• Patrick O’Connor

    “…enjoy the hippos while they are mating.”
    Maybe this could have been worded differently!? 😉

    • Carl Nielsen

      Hi regarding the hippos, maybe the wording could be different,
      what I meant was that I enjoyed being
      able to be so close to the animals

      • Patrick O’Connor

        Of course I knew that. I was just kidding. 🙂

  • Nikita

    you did get close and you did record some interesting animals, but honestly, the shots aren’t all that artistic, more like snaps. I know how this will sound, but I have a few stunners from Tanzania with dramatic lighting, though I didn’t always get as close as you did.

    • Carl Nielsen

      Hi there, I agree, but it is not always possible to wait for the best light and the animals are in the right place. I would love to come back at a season where nature has more dramatic colors.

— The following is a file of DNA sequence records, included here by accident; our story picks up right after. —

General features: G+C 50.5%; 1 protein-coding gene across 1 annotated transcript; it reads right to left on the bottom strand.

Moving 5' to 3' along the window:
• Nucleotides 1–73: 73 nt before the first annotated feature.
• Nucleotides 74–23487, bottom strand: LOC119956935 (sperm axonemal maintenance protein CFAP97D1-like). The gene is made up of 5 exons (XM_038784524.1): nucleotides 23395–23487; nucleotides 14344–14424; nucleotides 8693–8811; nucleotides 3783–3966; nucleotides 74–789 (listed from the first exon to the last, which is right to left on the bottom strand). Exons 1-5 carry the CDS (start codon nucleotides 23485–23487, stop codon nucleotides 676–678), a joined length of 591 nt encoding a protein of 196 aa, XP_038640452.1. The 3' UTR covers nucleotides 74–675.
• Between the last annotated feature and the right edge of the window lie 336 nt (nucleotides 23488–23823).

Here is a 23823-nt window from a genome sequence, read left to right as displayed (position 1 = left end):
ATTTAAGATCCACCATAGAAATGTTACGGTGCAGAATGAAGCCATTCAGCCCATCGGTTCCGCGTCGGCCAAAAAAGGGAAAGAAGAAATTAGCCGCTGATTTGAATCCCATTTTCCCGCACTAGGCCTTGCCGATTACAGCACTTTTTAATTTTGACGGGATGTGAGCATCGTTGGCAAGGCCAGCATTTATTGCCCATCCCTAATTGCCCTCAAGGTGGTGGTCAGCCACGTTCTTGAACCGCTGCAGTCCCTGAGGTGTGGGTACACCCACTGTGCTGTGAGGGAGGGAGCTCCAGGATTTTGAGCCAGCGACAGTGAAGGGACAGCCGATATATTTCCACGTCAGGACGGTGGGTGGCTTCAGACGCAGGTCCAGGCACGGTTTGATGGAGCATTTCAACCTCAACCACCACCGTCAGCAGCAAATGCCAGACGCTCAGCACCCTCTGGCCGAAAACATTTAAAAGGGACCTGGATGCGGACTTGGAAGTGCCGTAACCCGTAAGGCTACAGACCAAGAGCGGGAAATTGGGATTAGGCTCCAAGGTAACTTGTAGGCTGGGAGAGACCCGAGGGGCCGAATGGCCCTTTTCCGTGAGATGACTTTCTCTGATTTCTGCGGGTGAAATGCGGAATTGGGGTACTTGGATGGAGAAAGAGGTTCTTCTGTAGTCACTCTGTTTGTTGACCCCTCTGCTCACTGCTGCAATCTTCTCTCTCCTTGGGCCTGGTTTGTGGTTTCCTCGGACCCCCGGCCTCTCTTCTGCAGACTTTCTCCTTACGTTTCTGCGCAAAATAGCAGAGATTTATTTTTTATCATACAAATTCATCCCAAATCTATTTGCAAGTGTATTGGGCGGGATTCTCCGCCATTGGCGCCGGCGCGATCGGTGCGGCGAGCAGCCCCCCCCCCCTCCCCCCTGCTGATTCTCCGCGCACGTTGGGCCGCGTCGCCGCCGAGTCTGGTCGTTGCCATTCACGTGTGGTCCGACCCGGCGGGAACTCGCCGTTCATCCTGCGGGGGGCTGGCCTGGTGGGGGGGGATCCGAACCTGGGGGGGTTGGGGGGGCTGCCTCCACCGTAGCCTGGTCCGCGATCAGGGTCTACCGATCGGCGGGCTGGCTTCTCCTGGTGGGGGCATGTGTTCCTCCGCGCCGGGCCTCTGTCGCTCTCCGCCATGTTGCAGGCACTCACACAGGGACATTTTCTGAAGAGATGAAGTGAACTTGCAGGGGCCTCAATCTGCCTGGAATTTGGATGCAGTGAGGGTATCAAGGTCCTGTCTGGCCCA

• Beautiful pictures of Tanzania!

  • RPoinvil

    I went to Tanzania in 2010. We stayed out all day, every day on Safari. It was just my wife and I with our guide in a land cruiser. It really helps to have a guide who is also a photographer (by hobby). He knew all the prime vantage points. I think I asked him to move the truck a few feet, twice in 8 days! Our mainstays were the Nikon 200-400 and 70-200, sometimes used with a 1.4 TC. I only wish in camera video was as good back then as it is now.

    Oh and Tanzania is a dusty place but any good camera can handle it.